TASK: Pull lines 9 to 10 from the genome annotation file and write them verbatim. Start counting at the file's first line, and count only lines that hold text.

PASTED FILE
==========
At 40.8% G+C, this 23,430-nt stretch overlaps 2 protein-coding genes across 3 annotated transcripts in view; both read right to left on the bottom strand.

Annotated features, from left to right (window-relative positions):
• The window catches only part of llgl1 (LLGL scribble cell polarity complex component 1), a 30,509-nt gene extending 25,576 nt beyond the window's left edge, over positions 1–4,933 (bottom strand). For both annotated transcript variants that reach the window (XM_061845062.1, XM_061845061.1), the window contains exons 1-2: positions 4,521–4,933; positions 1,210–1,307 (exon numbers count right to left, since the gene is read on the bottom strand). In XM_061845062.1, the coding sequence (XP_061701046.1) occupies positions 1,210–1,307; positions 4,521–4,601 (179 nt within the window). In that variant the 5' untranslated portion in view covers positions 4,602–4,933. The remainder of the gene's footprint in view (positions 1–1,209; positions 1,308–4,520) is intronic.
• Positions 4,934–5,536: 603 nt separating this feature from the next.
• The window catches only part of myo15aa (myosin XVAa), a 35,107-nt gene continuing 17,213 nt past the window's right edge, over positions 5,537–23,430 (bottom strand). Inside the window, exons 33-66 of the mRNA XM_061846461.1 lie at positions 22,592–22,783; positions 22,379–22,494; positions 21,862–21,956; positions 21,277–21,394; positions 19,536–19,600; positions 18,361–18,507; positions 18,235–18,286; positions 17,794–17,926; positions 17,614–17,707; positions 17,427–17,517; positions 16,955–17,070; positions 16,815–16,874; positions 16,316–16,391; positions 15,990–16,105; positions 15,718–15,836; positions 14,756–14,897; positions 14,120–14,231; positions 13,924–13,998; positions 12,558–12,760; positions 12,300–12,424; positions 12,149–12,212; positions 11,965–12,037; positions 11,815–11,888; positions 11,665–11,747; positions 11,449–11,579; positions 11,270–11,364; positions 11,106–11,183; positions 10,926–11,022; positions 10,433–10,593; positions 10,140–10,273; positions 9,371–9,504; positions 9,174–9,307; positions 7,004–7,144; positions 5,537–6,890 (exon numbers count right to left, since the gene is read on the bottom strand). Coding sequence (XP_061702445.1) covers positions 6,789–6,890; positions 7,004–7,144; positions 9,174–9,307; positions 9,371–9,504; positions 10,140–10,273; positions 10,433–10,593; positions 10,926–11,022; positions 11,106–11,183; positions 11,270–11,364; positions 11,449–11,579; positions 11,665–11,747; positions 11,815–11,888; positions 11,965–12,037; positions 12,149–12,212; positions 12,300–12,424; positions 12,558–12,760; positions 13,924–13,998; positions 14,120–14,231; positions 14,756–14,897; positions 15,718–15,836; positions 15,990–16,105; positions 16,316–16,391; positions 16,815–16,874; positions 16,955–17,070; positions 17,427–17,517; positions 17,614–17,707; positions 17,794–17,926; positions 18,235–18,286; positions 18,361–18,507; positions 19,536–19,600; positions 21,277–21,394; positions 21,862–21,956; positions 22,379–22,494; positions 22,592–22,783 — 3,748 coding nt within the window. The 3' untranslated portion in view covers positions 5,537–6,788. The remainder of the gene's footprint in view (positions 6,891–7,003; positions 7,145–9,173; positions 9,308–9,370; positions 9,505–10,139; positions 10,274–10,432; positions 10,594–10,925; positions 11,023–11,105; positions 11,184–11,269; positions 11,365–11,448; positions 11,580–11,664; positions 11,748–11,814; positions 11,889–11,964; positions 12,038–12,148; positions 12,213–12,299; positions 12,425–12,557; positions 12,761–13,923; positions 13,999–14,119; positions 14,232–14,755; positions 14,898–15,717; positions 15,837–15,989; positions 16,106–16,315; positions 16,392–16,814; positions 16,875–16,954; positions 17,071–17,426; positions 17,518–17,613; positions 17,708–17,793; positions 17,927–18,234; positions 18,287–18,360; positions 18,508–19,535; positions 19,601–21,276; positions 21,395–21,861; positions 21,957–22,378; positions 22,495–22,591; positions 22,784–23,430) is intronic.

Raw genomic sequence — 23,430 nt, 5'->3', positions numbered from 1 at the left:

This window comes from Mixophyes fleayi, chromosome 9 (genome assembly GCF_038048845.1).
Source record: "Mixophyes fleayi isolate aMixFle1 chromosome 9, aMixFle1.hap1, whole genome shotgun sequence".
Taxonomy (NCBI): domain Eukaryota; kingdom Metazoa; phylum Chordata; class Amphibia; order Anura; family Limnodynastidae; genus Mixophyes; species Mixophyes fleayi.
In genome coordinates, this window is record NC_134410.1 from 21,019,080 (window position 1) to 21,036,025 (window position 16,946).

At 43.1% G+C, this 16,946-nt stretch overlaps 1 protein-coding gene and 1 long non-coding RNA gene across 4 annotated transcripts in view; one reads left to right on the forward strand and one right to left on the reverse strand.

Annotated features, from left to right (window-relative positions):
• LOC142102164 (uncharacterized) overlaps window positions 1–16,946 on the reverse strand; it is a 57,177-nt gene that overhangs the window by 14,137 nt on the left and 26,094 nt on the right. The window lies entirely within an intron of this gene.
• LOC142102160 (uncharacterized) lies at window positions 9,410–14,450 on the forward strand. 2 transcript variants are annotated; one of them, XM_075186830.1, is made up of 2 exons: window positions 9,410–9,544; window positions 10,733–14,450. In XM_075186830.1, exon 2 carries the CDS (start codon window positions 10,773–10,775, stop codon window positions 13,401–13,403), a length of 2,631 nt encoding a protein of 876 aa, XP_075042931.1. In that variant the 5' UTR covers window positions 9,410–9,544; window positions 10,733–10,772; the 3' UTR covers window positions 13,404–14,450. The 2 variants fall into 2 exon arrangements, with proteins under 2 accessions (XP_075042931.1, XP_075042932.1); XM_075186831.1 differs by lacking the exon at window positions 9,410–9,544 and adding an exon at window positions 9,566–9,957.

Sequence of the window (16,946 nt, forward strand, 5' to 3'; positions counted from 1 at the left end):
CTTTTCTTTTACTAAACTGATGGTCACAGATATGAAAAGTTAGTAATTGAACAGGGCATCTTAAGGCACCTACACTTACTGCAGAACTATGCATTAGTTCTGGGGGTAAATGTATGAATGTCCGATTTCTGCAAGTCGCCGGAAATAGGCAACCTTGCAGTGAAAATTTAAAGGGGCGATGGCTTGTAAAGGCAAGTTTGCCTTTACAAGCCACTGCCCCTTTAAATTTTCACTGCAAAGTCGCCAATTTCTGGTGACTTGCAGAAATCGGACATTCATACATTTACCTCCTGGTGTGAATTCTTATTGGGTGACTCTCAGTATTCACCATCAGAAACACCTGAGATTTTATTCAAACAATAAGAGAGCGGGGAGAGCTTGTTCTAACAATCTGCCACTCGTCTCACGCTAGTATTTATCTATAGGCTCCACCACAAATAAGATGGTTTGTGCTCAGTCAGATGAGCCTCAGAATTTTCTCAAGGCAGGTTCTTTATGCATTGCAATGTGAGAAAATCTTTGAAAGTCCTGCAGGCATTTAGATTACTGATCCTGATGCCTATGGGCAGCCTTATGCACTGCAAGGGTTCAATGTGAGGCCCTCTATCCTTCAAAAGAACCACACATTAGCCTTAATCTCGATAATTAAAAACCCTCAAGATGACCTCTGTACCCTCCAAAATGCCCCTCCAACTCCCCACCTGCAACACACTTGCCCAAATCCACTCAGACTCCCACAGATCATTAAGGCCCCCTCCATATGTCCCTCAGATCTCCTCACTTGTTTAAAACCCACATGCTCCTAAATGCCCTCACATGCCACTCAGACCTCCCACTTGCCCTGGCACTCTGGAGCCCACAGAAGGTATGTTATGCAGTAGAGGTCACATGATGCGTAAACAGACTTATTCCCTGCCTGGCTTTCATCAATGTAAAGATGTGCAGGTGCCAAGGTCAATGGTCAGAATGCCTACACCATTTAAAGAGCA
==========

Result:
Taxonomy (NCBI): domain Eukaryota; kingdom Metazoa; phylum Chordata; class Amphibia; order Anura; family Limnodynastidae; genus Mixophyes; species Mixophyes fleayi.
In genome coordinates, this window is record NC_134410.1 from 21,019,080 (window position 1) to 21,036,025 (window position 16,946).